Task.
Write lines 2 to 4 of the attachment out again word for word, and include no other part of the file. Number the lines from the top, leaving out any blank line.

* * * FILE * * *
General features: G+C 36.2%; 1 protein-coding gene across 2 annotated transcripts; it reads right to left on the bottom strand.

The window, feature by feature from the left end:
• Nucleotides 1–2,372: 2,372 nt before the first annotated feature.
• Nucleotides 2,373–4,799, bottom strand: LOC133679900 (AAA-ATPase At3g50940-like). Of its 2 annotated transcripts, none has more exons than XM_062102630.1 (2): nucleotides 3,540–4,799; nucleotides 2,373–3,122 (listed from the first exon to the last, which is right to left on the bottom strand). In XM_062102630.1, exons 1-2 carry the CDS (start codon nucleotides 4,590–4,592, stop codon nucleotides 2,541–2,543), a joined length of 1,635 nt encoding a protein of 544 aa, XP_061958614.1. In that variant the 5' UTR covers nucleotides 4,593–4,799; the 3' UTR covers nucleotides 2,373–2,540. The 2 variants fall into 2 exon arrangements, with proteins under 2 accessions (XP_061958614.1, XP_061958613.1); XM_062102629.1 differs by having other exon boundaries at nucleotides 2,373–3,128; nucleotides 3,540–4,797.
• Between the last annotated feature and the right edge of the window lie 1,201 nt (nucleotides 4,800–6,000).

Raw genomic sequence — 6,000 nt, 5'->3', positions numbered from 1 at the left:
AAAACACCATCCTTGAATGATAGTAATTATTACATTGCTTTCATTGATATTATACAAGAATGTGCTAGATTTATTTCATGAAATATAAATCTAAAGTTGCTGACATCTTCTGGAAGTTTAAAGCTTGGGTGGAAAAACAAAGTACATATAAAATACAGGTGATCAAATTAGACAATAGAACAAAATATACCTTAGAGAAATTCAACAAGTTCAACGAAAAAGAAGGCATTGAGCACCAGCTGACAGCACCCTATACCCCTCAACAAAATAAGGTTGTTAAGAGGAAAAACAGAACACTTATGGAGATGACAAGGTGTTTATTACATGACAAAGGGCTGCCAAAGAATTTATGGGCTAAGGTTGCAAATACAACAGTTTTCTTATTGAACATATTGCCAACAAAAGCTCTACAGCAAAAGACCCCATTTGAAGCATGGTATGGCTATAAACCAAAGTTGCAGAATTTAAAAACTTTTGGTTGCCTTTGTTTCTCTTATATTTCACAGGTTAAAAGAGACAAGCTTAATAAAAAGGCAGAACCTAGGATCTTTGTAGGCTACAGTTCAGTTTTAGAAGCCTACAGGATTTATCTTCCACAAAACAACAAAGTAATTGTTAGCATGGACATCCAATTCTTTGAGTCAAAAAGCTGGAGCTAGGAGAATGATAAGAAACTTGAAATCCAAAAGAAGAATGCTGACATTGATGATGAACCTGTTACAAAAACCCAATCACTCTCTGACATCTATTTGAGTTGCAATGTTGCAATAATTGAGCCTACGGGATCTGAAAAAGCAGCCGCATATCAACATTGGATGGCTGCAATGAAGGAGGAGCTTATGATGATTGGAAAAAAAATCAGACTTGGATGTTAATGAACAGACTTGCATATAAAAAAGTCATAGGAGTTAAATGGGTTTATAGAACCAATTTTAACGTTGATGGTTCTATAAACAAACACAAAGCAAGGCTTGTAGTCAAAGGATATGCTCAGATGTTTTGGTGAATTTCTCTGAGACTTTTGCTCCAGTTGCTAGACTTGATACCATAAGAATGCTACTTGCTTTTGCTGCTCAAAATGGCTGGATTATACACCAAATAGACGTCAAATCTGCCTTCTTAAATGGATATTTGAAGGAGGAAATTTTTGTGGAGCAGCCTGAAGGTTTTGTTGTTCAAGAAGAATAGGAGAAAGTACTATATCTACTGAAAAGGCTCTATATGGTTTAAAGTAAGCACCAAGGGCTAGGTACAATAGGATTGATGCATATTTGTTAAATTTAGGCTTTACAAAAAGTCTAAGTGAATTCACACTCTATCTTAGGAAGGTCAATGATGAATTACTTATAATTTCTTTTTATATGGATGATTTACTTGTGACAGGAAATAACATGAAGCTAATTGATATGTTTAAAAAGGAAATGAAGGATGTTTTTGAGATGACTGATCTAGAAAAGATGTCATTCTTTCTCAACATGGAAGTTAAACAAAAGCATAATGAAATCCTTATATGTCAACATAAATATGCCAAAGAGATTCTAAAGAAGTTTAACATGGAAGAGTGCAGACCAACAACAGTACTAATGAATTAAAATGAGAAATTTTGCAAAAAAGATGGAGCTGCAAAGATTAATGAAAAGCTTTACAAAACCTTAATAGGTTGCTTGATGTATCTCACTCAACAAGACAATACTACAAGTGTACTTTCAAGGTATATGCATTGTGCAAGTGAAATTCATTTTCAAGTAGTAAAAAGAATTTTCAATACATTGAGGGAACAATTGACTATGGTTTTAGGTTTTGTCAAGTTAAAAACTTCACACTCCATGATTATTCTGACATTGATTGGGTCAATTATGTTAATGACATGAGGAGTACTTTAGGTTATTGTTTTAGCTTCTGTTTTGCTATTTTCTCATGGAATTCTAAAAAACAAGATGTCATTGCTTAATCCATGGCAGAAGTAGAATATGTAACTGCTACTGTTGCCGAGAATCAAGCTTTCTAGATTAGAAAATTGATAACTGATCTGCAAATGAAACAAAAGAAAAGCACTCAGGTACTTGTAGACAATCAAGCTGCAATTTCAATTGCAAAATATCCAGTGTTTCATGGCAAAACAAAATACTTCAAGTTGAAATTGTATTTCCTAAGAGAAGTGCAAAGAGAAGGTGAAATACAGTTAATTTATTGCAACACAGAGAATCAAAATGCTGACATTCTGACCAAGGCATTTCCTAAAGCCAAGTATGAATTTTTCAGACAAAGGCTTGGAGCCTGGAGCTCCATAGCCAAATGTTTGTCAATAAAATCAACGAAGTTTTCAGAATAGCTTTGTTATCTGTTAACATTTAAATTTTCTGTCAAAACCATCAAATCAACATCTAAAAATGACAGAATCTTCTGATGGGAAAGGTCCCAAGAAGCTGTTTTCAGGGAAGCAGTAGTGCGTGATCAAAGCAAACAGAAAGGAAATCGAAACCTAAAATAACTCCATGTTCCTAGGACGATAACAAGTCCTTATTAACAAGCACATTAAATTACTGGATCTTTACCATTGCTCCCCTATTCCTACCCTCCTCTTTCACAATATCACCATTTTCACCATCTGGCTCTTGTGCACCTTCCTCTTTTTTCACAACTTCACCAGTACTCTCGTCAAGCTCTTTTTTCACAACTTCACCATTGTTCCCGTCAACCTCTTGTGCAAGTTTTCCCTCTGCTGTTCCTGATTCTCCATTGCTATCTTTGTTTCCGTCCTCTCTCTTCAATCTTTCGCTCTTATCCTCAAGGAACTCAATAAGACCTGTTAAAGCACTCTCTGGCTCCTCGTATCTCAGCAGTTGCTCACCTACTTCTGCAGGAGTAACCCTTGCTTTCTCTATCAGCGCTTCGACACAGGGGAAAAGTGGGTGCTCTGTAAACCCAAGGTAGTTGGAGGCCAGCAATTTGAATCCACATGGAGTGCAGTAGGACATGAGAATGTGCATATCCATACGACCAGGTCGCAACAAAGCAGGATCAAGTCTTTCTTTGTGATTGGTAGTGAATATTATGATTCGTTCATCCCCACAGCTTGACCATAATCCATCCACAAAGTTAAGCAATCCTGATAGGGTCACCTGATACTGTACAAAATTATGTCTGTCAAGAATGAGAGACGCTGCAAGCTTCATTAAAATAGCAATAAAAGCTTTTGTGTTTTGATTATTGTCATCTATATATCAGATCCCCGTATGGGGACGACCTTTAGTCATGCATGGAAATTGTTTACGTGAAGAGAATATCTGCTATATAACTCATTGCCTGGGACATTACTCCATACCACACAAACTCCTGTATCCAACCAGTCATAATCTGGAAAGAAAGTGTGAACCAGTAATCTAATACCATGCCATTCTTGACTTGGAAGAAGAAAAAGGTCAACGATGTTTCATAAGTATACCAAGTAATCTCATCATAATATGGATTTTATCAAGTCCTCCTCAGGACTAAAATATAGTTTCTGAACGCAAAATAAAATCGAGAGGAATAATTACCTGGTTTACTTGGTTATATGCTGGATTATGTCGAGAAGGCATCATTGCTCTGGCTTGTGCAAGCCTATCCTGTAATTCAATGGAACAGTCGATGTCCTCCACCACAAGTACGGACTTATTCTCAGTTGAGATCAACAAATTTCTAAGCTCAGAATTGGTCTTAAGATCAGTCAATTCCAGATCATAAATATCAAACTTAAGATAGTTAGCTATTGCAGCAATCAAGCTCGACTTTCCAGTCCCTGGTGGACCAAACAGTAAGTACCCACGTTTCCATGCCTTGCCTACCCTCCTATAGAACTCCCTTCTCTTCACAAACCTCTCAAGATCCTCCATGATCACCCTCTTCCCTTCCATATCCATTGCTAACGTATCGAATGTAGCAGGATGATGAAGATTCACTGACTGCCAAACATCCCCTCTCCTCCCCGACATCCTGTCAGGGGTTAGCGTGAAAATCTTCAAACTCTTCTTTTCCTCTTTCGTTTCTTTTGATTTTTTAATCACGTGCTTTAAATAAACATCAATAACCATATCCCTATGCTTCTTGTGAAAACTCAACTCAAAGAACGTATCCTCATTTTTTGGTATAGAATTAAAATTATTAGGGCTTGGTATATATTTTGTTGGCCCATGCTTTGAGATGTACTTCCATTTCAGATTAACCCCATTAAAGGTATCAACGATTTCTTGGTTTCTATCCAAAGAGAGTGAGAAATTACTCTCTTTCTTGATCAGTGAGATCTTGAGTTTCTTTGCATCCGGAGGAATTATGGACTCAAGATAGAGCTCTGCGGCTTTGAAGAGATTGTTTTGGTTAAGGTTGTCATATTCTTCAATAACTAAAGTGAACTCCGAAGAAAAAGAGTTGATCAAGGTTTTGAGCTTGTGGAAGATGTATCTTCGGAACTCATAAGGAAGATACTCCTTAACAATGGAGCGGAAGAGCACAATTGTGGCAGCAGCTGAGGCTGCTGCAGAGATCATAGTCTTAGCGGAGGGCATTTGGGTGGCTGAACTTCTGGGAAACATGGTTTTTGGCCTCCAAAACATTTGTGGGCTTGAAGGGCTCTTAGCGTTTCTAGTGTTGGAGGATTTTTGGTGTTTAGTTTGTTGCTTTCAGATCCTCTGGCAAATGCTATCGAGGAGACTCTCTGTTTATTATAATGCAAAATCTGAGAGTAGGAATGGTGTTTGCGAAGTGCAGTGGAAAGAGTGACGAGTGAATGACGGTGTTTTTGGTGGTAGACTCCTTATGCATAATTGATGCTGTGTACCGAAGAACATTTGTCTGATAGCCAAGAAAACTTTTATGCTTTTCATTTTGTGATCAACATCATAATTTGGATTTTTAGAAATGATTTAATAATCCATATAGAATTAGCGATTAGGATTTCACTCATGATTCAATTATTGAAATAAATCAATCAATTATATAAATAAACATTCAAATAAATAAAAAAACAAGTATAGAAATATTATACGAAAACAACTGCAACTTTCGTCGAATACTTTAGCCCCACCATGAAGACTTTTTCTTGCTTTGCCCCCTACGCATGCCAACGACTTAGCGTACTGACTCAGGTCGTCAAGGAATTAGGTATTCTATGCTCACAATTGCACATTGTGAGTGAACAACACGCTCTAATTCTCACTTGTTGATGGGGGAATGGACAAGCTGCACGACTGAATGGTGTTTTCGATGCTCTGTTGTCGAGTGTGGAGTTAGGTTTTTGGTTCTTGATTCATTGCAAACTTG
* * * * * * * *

The window, feature by feature from the left end:
• Nucleotides 1–2,372: 2,372 nt before the first annotated feature.
• Nucleotides 2,373–4,799, bottom strand: LOC133679900 (AAA-ATPase At3g50940-like). Of its 2 annotated transcripts, none has more exons than XM_062102630.1 (2): nucleotides 3,540–4,799; nucleotides 2,373–3,122 (listed from the first exon to the last, which is right to left on the bottom strand). In XM_062102630.1, exons 1-2 carry the CDS (start codon nucleotides 4,590–4,592, stop codon nucleotides 2,541–2,543), a joined length of 1,635 nt encoding a protein of 544 aa, XP_061958614.1. In that variant the 5' UTR covers nucleotides 4,593–4,799; the 3' UTR covers nucleotides 2,373–2,540. The 2 variants fall into 2 exon arrangements, with proteins under 2 accessions (XP_061958614.1, XP_061958613.1); XM_062102629.1 differs by having other exon boundaries at nucleotides 2,373–3,128; nucleotides 3,540–4,797.